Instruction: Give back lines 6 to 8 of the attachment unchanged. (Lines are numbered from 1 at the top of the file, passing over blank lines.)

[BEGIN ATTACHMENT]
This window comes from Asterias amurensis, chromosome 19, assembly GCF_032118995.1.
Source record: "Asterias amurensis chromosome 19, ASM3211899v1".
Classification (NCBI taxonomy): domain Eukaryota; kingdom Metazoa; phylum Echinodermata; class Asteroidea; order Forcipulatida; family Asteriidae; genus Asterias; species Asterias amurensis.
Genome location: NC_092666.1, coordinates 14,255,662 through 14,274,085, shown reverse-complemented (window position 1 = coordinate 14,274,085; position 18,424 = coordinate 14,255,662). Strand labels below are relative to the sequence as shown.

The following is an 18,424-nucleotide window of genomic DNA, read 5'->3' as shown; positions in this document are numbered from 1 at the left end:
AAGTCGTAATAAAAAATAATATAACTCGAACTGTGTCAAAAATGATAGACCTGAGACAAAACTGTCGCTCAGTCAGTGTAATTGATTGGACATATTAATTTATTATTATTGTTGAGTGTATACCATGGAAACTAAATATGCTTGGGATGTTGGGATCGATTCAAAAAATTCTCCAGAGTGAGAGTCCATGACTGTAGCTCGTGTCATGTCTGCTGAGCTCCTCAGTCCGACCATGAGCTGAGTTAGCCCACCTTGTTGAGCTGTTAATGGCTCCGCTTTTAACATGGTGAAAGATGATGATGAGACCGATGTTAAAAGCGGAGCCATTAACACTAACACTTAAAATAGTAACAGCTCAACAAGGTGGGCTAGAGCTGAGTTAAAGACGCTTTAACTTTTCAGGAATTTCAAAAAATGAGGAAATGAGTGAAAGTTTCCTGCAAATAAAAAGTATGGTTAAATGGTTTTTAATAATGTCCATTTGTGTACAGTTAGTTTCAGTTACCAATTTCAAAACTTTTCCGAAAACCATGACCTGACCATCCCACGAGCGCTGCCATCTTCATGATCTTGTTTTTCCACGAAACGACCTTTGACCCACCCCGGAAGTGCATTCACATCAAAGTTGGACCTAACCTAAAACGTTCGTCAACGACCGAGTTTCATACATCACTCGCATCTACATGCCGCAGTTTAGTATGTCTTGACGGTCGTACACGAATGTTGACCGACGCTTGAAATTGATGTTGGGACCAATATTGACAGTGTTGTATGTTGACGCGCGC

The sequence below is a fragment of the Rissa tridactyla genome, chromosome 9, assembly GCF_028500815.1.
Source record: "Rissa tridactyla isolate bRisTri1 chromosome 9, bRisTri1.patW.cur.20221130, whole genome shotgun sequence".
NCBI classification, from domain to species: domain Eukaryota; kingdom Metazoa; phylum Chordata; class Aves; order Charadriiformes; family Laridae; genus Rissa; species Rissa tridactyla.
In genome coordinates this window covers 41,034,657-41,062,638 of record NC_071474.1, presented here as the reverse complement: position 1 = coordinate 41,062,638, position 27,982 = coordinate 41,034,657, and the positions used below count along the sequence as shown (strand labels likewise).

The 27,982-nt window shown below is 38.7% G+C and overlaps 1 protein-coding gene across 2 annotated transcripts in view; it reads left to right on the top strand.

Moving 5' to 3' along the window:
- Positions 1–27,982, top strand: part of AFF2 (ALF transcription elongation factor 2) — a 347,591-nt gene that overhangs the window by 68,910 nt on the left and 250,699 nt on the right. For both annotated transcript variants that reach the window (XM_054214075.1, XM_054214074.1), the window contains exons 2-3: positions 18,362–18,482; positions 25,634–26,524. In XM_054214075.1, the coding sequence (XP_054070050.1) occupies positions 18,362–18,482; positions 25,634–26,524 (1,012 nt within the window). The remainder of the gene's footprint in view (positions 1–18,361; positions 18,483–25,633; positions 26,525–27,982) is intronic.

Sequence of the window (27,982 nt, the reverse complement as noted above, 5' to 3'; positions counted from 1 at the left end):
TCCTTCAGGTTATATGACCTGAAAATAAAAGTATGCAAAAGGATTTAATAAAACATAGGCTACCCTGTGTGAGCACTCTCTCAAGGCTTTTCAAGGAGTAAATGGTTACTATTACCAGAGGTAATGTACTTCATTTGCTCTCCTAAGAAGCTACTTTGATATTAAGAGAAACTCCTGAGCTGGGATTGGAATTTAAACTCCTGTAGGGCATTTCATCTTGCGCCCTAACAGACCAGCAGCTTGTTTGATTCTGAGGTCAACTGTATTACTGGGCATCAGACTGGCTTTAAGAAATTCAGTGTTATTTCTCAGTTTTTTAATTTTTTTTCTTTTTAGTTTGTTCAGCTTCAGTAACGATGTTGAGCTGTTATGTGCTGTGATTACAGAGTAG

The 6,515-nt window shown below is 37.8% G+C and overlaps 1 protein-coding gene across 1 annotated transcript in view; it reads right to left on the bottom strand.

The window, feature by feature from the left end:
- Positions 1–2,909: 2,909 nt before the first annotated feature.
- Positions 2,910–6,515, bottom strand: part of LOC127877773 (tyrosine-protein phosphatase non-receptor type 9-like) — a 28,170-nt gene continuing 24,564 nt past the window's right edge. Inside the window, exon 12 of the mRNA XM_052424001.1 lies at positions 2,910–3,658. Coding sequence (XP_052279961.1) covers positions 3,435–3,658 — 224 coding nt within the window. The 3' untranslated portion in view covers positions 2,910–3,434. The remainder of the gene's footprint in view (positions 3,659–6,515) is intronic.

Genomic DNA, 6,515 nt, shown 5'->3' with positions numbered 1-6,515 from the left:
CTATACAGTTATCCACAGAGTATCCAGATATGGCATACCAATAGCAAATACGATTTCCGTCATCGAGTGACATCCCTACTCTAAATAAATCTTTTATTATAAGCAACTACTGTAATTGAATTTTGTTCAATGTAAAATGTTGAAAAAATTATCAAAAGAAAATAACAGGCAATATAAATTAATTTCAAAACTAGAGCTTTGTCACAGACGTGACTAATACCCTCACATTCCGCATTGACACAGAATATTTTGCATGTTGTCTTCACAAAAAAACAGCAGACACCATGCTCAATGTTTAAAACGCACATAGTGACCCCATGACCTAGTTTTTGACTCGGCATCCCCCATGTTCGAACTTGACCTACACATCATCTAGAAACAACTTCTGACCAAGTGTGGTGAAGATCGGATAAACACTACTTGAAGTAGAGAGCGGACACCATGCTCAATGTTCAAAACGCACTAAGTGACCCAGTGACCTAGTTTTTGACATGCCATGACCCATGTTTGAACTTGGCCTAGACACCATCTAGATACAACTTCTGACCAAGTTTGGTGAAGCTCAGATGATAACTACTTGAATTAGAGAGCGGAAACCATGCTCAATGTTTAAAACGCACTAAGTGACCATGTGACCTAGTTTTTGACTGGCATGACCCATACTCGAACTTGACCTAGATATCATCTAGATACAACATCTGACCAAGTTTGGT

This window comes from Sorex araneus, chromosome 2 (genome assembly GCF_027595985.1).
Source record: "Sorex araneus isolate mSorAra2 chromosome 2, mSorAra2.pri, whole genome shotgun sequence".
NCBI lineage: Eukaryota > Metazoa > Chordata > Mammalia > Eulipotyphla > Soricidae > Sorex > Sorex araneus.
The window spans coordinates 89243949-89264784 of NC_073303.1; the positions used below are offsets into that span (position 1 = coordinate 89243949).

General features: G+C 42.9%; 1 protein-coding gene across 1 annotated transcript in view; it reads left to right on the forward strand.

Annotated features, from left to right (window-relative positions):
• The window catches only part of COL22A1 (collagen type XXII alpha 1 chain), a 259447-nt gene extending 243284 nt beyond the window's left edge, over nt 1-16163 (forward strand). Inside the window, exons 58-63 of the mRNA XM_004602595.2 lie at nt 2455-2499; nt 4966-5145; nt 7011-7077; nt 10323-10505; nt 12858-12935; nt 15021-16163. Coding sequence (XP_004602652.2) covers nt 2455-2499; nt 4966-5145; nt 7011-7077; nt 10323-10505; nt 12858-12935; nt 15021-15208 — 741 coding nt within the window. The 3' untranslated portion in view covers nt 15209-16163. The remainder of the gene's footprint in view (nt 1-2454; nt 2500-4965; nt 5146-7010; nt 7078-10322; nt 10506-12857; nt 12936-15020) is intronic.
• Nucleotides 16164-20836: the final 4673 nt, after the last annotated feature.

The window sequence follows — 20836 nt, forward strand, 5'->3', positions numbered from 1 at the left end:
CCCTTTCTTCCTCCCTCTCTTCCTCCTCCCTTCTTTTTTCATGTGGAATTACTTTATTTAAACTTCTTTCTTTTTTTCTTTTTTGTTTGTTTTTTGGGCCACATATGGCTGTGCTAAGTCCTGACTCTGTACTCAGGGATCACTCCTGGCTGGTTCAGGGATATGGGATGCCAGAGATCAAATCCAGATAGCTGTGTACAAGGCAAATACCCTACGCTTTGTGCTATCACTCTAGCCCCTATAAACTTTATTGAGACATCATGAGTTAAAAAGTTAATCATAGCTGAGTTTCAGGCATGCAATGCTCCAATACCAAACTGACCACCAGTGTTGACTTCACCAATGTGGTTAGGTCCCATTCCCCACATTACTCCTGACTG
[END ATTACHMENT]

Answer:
AAGTCGTAATAAAAAATAATATAACTCGAACTGTGTCAAAAATGATAGACCTGAGACAAAACTGTCGCTCAGTCAGTGTAATTGATTGGACATATTAATTTATTATTATTGTTGAGTGTATACCATGGAAACTAAATATGCTTGGGATGTTGGGATCGATTCAAAAAATTCTCCAGAGTGAGAGTCCATGACTGTAGCTCGTGTCATGTCTGCTGAGCTCCTCAGTCCGACCATGAGCTGAGTTAGCCCACCTTGTTGAGCTGTTAATGGCTCCGCTTTTAACATGGTGAAAGATGATGATGAGACCGATGTTAAAAGCGGAGCCATTAACACTAACACTTAAAATAGTAACAGCTCAACAAGGTGGGCTAGAGCTGAGTTAAAGACGCTTTAACTTTTCAGGAATTTCAAAAAATGAGGAAATGAGTGAAAGTTTCCTGCAAATAAAAAGTATGGTTAAATGGTTTTTAATAATGTCCATTTGTGTACAGTTAGTTTCAGTTACCAATTTCAAAACTTTTCCGAAAACCATGACCTGACCATCCCACGAGCGCTGCCATCTTCATGATCTTGTTTTTCCACGAAACGACCTTTGACCCACCCCGGAAGTGCATTCACATCAAAGTTGGACCTAACCTAAAACGTTCGTCAACGACCGAGTTTCATACATCACTCGCATCTACATGCCGCAGTTTAGTATGTCTTGACGGTCGTACACGAATGTTGACCGACGCTTGAAATTGATGTTGGGACCAATATTGACAGTGTTGTATGTTGACGCGCGC

The sequence below is a fragment of the Rissa tridactyla genome, chromosome 9, assembly GCF_028500815.1.
Source record: "Rissa tridactyla isolate bRisTri1 chromosome 9, bRisTri1.patW.cur.20221130, whole genome shotgun sequence".